“You will not be able to see My face, for no human can see my face and live” (Exodus 33:18-20)

                  “You did not see any form on the day God spoke to you at Horeb from the midst of fire” (Deuteronomy 4:15)

                  As little as we may know about God’s nature, Judaism has always believed that God is Incorporeal, meaning that He assumes no physical form. God is Eternal, He is Infinite; above time and beyond space. He cannot be born, and cannot die.

                  The Christian idea of a trinity contradicts the most basic tenet of Judaism – that God is One. Jews have declared their belief in a single unified God twice daily ever since the giving of the Torah at Sinai – almost two thousand years before Christianity.

                  The trinity suggests a three part deity: The Father, the Son and the Holy Ghost (Matthew 28:19).

                  In Jewish law, worship of a three-part god is considered idolatry; one of the three cardinal sins for which a person should rather give up his life than transgress. The idea of the trinity is absolutely incompatible with Judaism.

                  I could go on and on and on. this is why most Jewish leaders find the Jefferson Bible as the most effective book for people who place there trust in Jesus.

                  Thomas Jefferson’s version was without all the Magic and scary you keep spouting, and passed out to all new politicians for over 50 years in washington DC.

  • My, oh my. So Mr. Pogreba really is going to invoke pop psychologist Maria Konnikova as an authority on internet commenting behavior?

    If so, maybe he has previously been influenced by one of Ms. Konnikova’s previous blog articles for Scientific American?

    “Thomas Wolfe liked to masturbate before each of his writing sessions: the activity, he said, helped inspire his imagination and put him in the proper mindset for writing (a “good male feeling,” he called it).”

    I’d offer that Mr. Pogreba seems to have a “good male feeling” with much of his writing as of late.

    • Obviously. you didn’t read the article Jackie. She was talking about new research on peoples ritualistic tendencies before doing their work. she was merely citing some of the more odder traits people freely said they did before going to work, doing their jobs etc.

      Sorry science is so squeamish for you?

    • You managed to combine demonstrating an incapacity or unwillingness to read an article you linked and an unnecessary, juvenile attack in one comment.

      Well done.

  • I comment under a “handle” for simplicity’s sake. I have never tried to hide my real name and never will. Given the length of time I have used an internet avatar (since the early ARC days for those of you who are into that kind of thing), it is simply easier for me.

    I moderate the comments at my blog and always have. This isn’t to squelch dissent to my point of view but to reduce the stupidity that always follows an unmoderated blog. I do not claim to hold the golden key to crapper but I do insist on civility in the comments section. Personal attacks are never allowed whether you agree with me or not.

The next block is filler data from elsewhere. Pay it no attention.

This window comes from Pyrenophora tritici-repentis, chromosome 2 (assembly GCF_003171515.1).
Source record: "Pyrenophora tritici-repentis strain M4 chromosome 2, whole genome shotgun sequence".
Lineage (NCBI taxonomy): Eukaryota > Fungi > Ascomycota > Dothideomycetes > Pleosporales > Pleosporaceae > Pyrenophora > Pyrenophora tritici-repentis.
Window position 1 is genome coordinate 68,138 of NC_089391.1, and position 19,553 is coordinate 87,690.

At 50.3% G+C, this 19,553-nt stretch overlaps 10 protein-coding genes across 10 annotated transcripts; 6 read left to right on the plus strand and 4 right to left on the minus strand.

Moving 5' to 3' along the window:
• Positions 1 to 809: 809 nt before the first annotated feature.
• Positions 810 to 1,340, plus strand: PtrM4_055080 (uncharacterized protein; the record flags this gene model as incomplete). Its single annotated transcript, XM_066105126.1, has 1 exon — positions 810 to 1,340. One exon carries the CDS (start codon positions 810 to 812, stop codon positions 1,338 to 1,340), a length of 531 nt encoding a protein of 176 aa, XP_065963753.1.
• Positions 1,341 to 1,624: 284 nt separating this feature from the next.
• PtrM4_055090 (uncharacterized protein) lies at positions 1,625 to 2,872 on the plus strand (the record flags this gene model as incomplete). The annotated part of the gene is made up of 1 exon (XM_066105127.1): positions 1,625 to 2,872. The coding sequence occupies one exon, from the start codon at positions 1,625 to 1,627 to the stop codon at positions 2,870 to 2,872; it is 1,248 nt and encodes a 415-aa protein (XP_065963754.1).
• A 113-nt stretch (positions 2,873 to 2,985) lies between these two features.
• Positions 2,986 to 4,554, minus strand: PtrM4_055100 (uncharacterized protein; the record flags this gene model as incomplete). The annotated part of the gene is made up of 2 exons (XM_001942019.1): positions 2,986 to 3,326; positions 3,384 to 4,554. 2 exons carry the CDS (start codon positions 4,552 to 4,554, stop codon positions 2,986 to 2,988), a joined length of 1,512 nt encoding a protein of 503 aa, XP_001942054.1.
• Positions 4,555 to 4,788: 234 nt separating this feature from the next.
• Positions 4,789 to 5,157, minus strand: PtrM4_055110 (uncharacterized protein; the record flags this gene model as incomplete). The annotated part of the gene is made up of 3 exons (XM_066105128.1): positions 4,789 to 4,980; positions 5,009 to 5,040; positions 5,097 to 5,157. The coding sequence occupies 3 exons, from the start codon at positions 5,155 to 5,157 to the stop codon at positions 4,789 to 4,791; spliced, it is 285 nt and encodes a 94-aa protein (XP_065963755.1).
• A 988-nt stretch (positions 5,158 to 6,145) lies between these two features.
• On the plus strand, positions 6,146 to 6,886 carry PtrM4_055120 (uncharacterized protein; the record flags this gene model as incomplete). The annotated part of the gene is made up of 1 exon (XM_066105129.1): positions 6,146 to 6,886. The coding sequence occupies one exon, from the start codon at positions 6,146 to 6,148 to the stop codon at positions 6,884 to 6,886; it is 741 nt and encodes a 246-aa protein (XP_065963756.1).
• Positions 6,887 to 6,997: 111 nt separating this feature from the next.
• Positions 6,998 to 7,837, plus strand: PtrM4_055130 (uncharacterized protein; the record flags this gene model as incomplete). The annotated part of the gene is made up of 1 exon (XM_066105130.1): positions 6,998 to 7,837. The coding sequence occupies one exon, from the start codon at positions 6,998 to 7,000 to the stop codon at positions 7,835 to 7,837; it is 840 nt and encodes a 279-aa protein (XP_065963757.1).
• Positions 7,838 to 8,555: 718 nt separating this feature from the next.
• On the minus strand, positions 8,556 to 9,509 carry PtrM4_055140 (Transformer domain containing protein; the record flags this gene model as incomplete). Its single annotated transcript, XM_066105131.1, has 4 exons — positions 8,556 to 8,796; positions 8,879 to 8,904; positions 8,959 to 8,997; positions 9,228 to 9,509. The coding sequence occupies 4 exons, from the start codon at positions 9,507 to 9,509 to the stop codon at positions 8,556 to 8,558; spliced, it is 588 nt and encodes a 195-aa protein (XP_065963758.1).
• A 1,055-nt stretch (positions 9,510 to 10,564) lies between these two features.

One of your commenters has often claimed the “right” to comment on my blog. Excuse the vernacular, but that is simply bullshit. This isn’t a public service. I pay for my server, I pay for the dns listing and I get to decide what occurs on my blog. Those that don’t like that can simply go somewhere else.

    These may be hardline stances but this is the stance I took when I started my first blog in Montana almost eight years ago (has it really been that long?… WOW). I do not regret not having the readership of Cowgirl or even the posting frequency of your blog because I write basically for myself. Others have different goals.

    Often I am faced with a choice of contributing or even reading a blog due to the comments left by others. I have a love/hate relationship with the Cowgirl blog for this very reason. The posts vacillate between fluff hit pieces and very important stories but the real issue for me is the almost incomprehensible comments to the posts. When one or two commenters take it upon themselves to dominate the comments – chasing off many who have valid points to raise – the value of that blog decreases almost to non-existence. Frankly, the only reason I currently come back to that site is that it the most viewed blog in Montana. Any posts written there will be seen by the most people and anything I have to add to an issue will also be seen. Even then, it is difficult to deal with the inevitable backlash that always occurs when you disagree with one of the personalities that have taken over the comment section.

    I salute you, Don, on moderation. While your blog does not enjoy the readership that the Cowgirl blog does, your posts are always well reasoned and well written. Even though I do not comment much here, I do read this blog on an almost daily basis.

    • the crap at Cowgirl between Rob and Norma is incredibly embarrassing and can’t be good for readership. why the cowgirl let’s it devolve is beyond me.

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Don Pogreba

Don Pogreba is an eighteen-year teacher of English, former debate coach, and loyal, if often sad, fan of the San Diego Padres and Portland Timbers. He spends far too many hours of his life working at school and on his small business, Big Sky Debate.
His work has appeared in Politico and Rewire.
In the past few years, travel has become a priority, whether it's a road trip to some little town in Montana or a museum of culture in Ísafjörður, Iceland.